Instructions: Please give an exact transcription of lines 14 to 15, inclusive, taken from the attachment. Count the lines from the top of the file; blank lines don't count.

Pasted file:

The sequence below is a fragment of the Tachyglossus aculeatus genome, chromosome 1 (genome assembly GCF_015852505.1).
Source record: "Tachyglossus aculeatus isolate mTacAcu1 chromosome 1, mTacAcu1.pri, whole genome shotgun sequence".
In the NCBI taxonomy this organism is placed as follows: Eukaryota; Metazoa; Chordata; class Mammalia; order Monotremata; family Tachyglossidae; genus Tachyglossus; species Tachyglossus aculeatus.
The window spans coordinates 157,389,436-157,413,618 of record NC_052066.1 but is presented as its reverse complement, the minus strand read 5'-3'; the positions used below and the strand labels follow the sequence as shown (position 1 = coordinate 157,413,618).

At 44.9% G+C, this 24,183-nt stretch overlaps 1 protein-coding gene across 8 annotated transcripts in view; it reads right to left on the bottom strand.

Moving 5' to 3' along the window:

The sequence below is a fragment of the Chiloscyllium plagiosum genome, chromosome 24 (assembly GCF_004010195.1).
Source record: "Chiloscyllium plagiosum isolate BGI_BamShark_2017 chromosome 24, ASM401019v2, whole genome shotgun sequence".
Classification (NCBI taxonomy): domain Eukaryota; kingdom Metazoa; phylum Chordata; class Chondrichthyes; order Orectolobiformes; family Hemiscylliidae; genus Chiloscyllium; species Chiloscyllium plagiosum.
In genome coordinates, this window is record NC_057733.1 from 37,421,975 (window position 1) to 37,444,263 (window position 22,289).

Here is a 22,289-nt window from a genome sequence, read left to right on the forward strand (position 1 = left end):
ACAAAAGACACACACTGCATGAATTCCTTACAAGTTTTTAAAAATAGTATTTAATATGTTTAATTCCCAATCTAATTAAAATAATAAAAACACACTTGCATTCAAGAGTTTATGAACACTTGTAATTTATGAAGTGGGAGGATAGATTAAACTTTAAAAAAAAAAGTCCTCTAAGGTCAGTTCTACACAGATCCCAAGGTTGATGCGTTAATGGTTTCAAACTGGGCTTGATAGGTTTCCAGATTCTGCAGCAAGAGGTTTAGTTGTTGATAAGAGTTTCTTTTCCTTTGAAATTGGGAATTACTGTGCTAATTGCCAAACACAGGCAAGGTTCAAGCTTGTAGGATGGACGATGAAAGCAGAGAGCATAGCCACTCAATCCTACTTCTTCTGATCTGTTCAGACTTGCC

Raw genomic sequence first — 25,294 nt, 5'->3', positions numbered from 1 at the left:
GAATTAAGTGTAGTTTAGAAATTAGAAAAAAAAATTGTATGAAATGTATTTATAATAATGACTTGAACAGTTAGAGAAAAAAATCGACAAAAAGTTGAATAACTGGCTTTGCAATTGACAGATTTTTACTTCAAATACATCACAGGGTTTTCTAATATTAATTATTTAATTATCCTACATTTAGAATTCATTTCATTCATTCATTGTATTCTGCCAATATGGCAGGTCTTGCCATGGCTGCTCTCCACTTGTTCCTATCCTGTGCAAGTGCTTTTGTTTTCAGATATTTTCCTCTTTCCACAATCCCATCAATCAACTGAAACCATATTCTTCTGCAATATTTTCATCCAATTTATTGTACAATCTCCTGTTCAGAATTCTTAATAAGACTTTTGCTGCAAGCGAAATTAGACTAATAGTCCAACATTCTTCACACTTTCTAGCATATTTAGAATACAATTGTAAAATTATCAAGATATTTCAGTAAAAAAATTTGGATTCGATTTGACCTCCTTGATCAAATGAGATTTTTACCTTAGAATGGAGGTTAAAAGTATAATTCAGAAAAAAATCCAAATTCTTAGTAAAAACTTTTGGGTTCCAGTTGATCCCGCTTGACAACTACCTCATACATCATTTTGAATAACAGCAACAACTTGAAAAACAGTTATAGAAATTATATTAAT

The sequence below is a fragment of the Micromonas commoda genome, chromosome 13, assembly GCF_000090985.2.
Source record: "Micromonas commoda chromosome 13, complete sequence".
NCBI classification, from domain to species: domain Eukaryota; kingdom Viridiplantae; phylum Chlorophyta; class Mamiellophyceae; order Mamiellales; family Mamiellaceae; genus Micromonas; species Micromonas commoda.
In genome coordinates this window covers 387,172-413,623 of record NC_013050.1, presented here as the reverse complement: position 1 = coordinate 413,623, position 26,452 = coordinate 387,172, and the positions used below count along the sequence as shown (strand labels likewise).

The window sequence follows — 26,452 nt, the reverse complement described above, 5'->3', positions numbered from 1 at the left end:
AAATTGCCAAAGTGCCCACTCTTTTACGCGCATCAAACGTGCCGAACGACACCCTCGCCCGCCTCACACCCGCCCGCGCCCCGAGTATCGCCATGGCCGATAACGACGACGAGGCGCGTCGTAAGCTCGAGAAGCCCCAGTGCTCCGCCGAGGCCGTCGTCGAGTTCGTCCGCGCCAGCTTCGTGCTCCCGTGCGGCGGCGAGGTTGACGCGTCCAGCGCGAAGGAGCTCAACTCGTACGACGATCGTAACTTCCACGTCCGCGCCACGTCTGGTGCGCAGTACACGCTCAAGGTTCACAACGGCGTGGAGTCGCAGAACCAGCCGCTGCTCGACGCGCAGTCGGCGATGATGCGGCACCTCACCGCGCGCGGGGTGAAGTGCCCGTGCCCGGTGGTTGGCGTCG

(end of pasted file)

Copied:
GAATTAAGTGTAGTTTAGAAATTAGAAAAAAAAATTGTATGAAATGTATTTATAATAATGACTTGAACAGTTAGAGAAAAAAATCGACAAAAAGTTGAATAACTGGCTTTGCAATTGACAGATTTTTACTTCAAATACATCACAGGGTTTTCTAATATTAATTATTTAATTATCCTACATTTAGAATTCATTTCATTCATTCATTGTATTCTGCCAATATGGCAGGTCTTGCCATGGCTGCTCTCCACTTGTTCCTATCCTGTGCAAGTGCTTTTGTTTTCAGATATTTTCCTCTTTCCACAATCCCATCAATCAACTGAAACCATATTCTTCTGCAATATTTTCATCCAATTTATTGTACAATCTCCTGTTCAGAATTCTTAATAAGACTTTTGCTGCAAGCGAAATTAGACTAATAGTCCAACATTCTTCACACTTTCTAGCATATTTAGAATACAATTGTAAAATTATCAAGATATTTCAGTAAAAAAATTTGGATTCGATTTGACCTCCTTGATCAAATGAGATTTTTACCTTAGAATGGAGGTTAAAAGTATAATTCAGAAAAAAATCCAAATTCTTAGTAAAAACTTTTGGGTTCCAGTTGATCCCGCTTGACAACTACCTCATACATCATTTTGAATAACAGCAACAACTTGAAAAACAGTTATAGAAATTATATTAAT

The sequence below is a fragment of the Micromonas commoda genome, chromosome 13, assembly GCF_000090985.2.